University of Wisconsin Digital Collections
Link to University of Wisconsin Digital Collections
Link to University of Wisconsin Digital Collections
The State of Wisconsin Collection

Page View

Transactions of the Wisconsin Academy of Sciences, Arts and Letters
volume VIII (1888-1891)

Birge, Edward A.
List of crustacea Cladocera from Madison, Wisconsin ,   pp. 379-Plate XIII ff. PDF (7.9 MB)


Page 389


                   Lest of Crustacea Cladocera from Madison, Wis.     389
           -lakes are only a mile apart, I have not found the pointed variety
in
           Mendota or the rounded in Wingra. The outlines of the head are
very
           -variable, the variations quite closely resembling those represented
in
           -D. berolinensis, apicata, and eucullata, although of course this
species has
I i       the macula nigra.
             The males appear in the latter part of September. The flagellum
of
           the antennule is convex stout and short, usually little longer
than the
           sense-hairs. The anterior sense-bristle in our specimens lies
little nearer
           -the end of the basal portion of the antennule than the head.
In this our
           specimens differ from Eylmann's * description, who says of it,
that it is
           "von der Endborste nicht weit entfernt."'
             This species is the most abundant in the open waters of the
Madison
           lakes. I have also obtained it from Minnesota and Michigan, showing
           some variation from our form in each case.
           Species 24. D. KAHLBERGENSIS var. RETROCURVA, Forbes. Plate XIII.
               Figs. 7, 8.
             This form was first described by Forbes * as a distinct species.
It is the
           Most extreme Daphnid form yet observed. I cannot agree in the
state-
           ment of Forlbbsthat the large helmeted forms predominate in the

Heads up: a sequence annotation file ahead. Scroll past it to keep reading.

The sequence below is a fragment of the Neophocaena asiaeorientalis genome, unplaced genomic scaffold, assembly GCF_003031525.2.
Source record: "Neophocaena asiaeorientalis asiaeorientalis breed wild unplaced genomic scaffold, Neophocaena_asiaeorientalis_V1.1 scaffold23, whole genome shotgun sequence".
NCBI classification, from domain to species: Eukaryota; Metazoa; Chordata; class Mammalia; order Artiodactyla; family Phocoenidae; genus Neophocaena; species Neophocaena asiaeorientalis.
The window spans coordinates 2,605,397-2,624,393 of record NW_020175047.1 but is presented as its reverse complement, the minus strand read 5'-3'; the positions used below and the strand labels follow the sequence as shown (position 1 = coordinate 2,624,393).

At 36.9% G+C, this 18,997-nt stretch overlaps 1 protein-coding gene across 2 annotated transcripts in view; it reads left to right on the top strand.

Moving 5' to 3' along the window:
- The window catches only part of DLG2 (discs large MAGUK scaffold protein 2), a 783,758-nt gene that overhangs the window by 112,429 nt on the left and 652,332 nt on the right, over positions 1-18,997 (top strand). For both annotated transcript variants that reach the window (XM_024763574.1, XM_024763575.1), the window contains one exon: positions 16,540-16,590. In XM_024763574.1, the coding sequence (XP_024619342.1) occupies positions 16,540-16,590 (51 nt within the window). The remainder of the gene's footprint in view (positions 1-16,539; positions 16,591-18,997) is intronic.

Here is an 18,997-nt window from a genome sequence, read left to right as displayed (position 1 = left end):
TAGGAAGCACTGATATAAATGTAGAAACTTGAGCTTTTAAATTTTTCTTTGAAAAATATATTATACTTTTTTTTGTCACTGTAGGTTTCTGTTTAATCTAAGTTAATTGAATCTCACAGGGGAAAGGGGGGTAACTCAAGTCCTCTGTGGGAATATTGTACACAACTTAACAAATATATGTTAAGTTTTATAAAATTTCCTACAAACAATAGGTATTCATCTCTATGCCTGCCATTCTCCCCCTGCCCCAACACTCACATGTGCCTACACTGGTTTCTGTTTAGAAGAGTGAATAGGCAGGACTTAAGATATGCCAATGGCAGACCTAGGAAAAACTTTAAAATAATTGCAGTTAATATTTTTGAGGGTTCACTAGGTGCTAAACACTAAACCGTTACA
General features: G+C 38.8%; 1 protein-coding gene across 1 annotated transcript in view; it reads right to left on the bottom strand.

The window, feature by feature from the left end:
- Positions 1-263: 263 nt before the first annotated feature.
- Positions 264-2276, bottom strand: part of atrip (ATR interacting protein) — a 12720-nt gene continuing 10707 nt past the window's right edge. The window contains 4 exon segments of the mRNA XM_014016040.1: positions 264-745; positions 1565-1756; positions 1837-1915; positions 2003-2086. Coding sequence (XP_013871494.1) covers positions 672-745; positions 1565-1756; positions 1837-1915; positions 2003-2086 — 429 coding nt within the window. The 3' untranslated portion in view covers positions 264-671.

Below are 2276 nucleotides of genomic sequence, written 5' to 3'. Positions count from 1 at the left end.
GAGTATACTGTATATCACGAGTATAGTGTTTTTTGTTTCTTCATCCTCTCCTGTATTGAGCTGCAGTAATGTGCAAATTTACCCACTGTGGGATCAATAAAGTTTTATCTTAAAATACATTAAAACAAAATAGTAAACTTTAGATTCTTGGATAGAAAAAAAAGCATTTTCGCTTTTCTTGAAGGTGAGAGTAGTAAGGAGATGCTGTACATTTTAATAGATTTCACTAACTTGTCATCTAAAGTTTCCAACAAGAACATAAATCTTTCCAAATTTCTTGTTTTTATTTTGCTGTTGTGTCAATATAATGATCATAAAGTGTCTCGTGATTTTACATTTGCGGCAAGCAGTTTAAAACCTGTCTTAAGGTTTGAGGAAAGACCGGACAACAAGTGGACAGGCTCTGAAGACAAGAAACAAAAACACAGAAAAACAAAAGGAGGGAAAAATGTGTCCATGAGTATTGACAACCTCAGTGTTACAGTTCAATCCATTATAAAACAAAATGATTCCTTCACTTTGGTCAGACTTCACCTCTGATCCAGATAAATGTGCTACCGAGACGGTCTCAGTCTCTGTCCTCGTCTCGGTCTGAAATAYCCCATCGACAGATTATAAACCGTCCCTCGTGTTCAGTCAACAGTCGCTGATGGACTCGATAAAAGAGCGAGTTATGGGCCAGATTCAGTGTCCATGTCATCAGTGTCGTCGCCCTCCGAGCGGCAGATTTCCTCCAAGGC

smal-
           ler lakes (I. c. p. 643.) At Madison the forms of D. hyalina and
of D.
           retrocurva in Lake Mendota are much more helmeted than those in
Lake
           Wingra. The former lake is about six miles by four, the latter
           1-4 by 34 mile. D. hyalina in the smaller lake is more like D.
apicata,
           while in Mendota the crest is more developed than is shown by
any
           iEuropean descriptions. D. kahlbergensis from Wingra shows the
forms
           typical of that species and of cederstroemii while the full development
           o f  t__ e - c r e s t - o n l y - c o m c s - i u   t h e   u
r   l kE .   T - m e M s _ss  Us  i e - p
           pear late in the fall, in the latter part of October and in November.
           The head is of the kahlbergensis type, sometimes curved up but
never
           showing the extreme development of the female. The antennule has
a
           flagellum a good deal longer than the sense-hairs, curved at the
tip and
           distinctly articulated to the basal part.
             Our specimens do not show the extreme development of the head
be-
           fore birth noted by Forbes (1. c., p. 642). The head in the young
is not as
           much crested as in the adult D. hyalina. This species is always
found
           -in company with D. hyalina and is far less numerous. On calm
summer
           -nights the water of Lake Mendota swarms with these two species,
to-
           gether with a Cyclops, a Diaptomus, and Leptodora hyalina. They
are
           not abundant close to shore and seem to spend the day in swarms
at the
* Eylmann, E. Beitrag zur Systematik der Europiischen Daplniden, Freiburg
i. B. 1886,
p. 33.
* Forbes, S. A. Entomostraca of Lake Michigan and adjacent waters. American
Natur-
alist. Vol. xvi., p. 642, August, 1882.
M-W ;
-  L. I ;,
l
I
i
I
I I
4
11
I
a
L


Go up to Top of Page